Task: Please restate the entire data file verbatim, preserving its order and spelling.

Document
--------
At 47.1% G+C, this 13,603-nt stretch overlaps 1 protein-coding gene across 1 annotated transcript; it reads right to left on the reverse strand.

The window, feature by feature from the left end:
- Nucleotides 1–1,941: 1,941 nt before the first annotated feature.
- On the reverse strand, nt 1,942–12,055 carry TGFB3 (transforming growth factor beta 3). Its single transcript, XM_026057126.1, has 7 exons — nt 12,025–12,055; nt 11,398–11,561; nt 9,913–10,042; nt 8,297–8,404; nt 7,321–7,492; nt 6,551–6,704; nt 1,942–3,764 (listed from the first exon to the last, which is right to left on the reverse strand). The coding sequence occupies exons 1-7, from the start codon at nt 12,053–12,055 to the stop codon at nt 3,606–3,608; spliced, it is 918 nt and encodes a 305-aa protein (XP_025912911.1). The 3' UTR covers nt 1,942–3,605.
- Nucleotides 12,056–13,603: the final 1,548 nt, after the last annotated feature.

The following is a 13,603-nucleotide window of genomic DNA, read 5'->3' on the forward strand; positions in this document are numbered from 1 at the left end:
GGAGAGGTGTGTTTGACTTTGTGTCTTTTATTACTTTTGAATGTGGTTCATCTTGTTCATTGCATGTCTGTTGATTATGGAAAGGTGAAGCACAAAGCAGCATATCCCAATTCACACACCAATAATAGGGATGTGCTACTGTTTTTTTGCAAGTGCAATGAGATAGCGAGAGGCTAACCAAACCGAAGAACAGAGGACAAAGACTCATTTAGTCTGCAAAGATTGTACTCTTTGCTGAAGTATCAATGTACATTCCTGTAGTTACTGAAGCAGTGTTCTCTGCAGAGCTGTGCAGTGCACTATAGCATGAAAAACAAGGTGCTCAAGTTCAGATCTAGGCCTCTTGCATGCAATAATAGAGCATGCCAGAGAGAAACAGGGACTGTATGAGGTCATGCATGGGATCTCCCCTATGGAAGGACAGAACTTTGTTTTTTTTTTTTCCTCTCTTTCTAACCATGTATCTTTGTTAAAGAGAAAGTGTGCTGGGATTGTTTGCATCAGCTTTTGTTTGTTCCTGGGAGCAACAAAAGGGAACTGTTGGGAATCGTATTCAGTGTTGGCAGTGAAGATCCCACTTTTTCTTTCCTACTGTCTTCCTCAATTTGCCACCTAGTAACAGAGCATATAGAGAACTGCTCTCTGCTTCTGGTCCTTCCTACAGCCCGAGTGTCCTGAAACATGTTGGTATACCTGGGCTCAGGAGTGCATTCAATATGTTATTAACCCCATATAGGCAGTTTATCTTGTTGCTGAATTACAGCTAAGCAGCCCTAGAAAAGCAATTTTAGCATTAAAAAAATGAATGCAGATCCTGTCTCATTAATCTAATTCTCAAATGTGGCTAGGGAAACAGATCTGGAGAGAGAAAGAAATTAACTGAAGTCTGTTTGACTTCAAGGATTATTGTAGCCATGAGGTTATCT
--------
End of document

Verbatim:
At 47.1% G+C, this 13,603-nt stretch overlaps 1 protein-coding gene across 1 annotated transcript; it reads right to left on the reverse strand.

The window, feature by feature from the left end:
- Nucleotides 1–1,941: 1,941 nt before the first annotated feature.
- On the reverse strand, nt 1,942–12,055 carry TGFB3 (transforming growth factor beta 3). Its single transcript, XM_026057126.1, has 7 exons — nt 12,025–12,055; nt 11,398–11,561; nt 9,913–10,042; nt 8,297–8,404; nt 7,321–7,492; nt 6,551–6,704; nt 1,942–3,764 (listed from the first exon to the last, which is right to left on the reverse strand). The coding sequence occupies exons 1-7, from the start codon at nt 12,053–12,055 to the stop codon at nt 3,606–3,608; spliced, it is 918 nt and encodes a 305-aa protein (XP_025912911.1). The 3' UTR covers nt 1,942–3,605.
- Nucleotides 12,056–13,603: the final 1,548 nt, after the last annotated feature.

The following is a 13,603-nucleotide window of genomic DNA, read 5'->3' on the forward strand; positions in this document are numbered from 1 at the left end:
GGAGAGGTGTGTTTGACTTTGTGTCTTTTATTACTTTTGAATGTGGTTCATCTTGTTCATTGCATGTCTGTTGATTATGGAAAGGTGAAGCACAAAGCAGCATATCCCAATTCACACACCAATAATAGGGATGTGCTACTGTTTTTTTGCAAGTGCAATGAGATAGCGAGAGGCTAACCAAACCGAAGAACAGAGGACAAAGACTCATTTAGTCTGCAAAGATTGTACTCTTTGCTGAAGTATCAATGTACATTCCTGTAGTTACTGAAGCAGTGTTCTCTGCAGAGCTGTGCAGTGCACTATAGCATGAAAAACAAGGTGCTCAAGTTCAGATCTAGGCCTCTTGCATGCAATAATAGAGCATGCCAGAGAGAAACAGGGACTGTATGAGGTCATGCATGGGATCTCCCCTATGGAAGGACAGAACTTTGTTTTTTTTTTTTCCTCTCTTTCTAACCATGTATCTTTGTTAAAGAGAAAGTGTGCTGGGATTGTTTGCATCAGCTTTTGTTTGTTCCTGGGAGCAACAAAAGGGAACTGTTGGGAATCGTATTCAGTGTTGGCAGTGAAGATCCCACTTTTTCTTTCCTACTGTCTTCCTCAATTTGCCACCTAGTAACAGAGCATATAGAGAACTGCTCTCTGCTTCTGGTCCTTCCTACAGCCCGAGTGTCCTGAAACATGTTGGTATACCTGGGCTCAGGAGTGCATTCAATATGTTATTAACCCCATATAGGCAGTTTATCTTGTTGCTGAATTACAGCTAAGCAGCCCTAGAAAAGCAATTTTAGCATTAAAAAAATGAATGCAGATCCTGTCTCATTAATCTAATTCTCAAATGTGGCTAGGGAAACAGATCTGGAGAGAGAAAGAAATTAACTGAAGTCTGTTTGACTTCAAGGATTATTGTAGCCATGAGGTTATCT